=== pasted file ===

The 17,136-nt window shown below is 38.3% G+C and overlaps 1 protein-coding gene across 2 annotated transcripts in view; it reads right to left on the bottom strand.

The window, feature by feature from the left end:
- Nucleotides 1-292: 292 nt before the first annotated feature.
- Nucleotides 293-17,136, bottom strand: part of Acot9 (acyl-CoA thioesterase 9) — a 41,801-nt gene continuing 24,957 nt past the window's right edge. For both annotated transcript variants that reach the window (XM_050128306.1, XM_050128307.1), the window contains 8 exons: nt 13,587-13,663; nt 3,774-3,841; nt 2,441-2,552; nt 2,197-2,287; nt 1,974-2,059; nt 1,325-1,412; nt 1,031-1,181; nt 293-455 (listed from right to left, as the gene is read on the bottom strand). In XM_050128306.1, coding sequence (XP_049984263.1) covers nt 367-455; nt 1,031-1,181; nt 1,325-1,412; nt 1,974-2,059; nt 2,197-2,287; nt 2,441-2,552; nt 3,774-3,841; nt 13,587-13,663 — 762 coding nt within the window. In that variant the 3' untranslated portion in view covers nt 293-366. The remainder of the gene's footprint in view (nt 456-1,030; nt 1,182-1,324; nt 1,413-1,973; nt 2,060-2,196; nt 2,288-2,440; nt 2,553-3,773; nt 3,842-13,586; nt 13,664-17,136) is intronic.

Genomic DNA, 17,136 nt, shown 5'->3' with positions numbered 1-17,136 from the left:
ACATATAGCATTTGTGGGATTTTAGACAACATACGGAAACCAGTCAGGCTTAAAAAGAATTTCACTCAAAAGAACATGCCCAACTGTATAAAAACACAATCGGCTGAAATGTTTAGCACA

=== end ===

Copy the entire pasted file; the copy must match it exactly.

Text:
The 17,136-nt window shown below is 38.3% G+C and overlaps 1 protein-coding gene across 2 annotated transcripts in view; it reads right to left on the bottom strand.

The window, feature by feature from the left end:
- Nucleotides 1-292: 292 nt before the first annotated feature.
- Nucleotides 293-17,136, bottom strand: part of Acot9 (acyl-CoA thioesterase 9) — a 41,801-nt gene continuing 24,957 nt past the window's right edge. For both annotated transcript variants that reach the window (XM_050128306.1, XM_050128307.1), the window contains 8 exons: nt 13,587-13,663; nt 3,774-3,841; nt 2,441-2,552; nt 2,197-2,287; nt 1,974-2,059; nt 1,325-1,412; nt 1,031-1,181; nt 293-455 (listed from right to left, as the gene is read on the bottom strand). In XM_050128306.1, coding sequence (XP_049984263.1) covers nt 367-455; nt 1,031-1,181; nt 1,325-1,412; nt 1,974-2,059; nt 2,197-2,287; nt 2,441-2,552; nt 3,774-3,841; nt 13,587-13,663 — 762 coding nt within the window. In that variant the 3' untranslated portion in view covers nt 293-366. The remainder of the gene's footprint in view (nt 456-1,030; nt 1,182-1,324; nt 1,413-1,973; nt 2,060-2,196; nt 2,288-2,440; nt 2,553-3,773; nt 3,842-13,586; nt 13,664-17,136) is intronic.

Genomic DNA, 17,136 nt, shown 5'->3' with positions numbered 1-17,136 from the left:
ACATATAGCATTTGTGGGATTTTAGACAACATACGGAAACCAGTCAGGCTTAAAAAGAATTTCACTCAAAAGAACATGCCCAACTGTATAAAAACACAATCGGCTGAAATGTTTAGCACA